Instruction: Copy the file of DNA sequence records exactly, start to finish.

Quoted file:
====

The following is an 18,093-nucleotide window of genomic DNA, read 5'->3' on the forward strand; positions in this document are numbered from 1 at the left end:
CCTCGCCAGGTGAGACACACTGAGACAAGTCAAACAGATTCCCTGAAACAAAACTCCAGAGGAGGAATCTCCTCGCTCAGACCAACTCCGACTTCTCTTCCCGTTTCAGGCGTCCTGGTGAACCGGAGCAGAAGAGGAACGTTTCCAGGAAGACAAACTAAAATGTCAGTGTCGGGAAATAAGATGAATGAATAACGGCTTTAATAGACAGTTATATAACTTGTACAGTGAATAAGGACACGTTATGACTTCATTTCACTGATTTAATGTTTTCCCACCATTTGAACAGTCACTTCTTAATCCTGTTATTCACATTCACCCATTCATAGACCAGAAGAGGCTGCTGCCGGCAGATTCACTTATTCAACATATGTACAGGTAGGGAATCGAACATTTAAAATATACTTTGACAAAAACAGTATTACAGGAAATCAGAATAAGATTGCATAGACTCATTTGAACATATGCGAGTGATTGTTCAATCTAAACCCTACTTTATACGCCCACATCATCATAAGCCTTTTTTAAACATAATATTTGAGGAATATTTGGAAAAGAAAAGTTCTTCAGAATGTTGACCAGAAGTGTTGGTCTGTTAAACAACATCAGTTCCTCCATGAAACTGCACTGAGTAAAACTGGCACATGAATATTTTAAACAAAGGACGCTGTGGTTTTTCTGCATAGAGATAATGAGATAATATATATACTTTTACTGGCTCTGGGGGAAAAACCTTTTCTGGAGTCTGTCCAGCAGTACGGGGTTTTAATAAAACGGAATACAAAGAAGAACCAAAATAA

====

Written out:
The following is an 18,093-nucleotide window of genomic DNA, read 5'->3' on the forward strand; positions in this document are numbered from 1 at the left end:
CCTCGCCAGGTGAGACACACTGAGACAAGTCAAACAGATTCCCTGAAACAAAACTCCAGAGGAGGAATCTCCTCGCTCAGACCAACTCCGACTTCTCTTCCCGTTTCAGGCGTCCTGGTGAACCGGAGCAGAAGAGGAACGTTTCCAGGAAGACAAACTAAAATGTCAGTGTCGGGAAATAAGATGAATGAATAACGGCTTTAATAGACAGTTATATAACTTGTACAGTGAATAAGGACACGTTATGACTTCATTTCACTGATTTAATGTTTTCCCACCATTTGAACAGTCACTTCTTAATCCTGTTATTCACATTCACCCATTCATAGACCAGAAGAGGCTGCTGCCGGCAGATTCACTTATTCAACATATGTACAGGTAGGGAATCGAACATTTAAAATATACTTTGACAAAAACAGTATTACAGGAAATCAGAATAAGATTGCATAGACTCATTTGAACATATGCGAGTGATTGTTCAATCTAAACCCTACTTTATACGCCCACATCATCATAAGCCTTTTTTAAACATAATATTTGAGGAATATTTGGAAAAGAAAAGTTCTTCAGAATGTTGACCAGAAGTGTTGGTCTGTTAAACAACATCAGTTCCTCCATGAAACTGCACTGAGTAAAACTGGCACATGAATATTTTAAACAAAGGACGCTGTGGTTTTTCTGCATAGAGATAATGAGATAATATATATACTTTTACTGGCTCTGGGGGAAAAACCTTTTCTGGAGTCTGTCCAGCAGTACGGGGTTTTAATAAAACGGAATACAAAGAAGAACCAAAATAA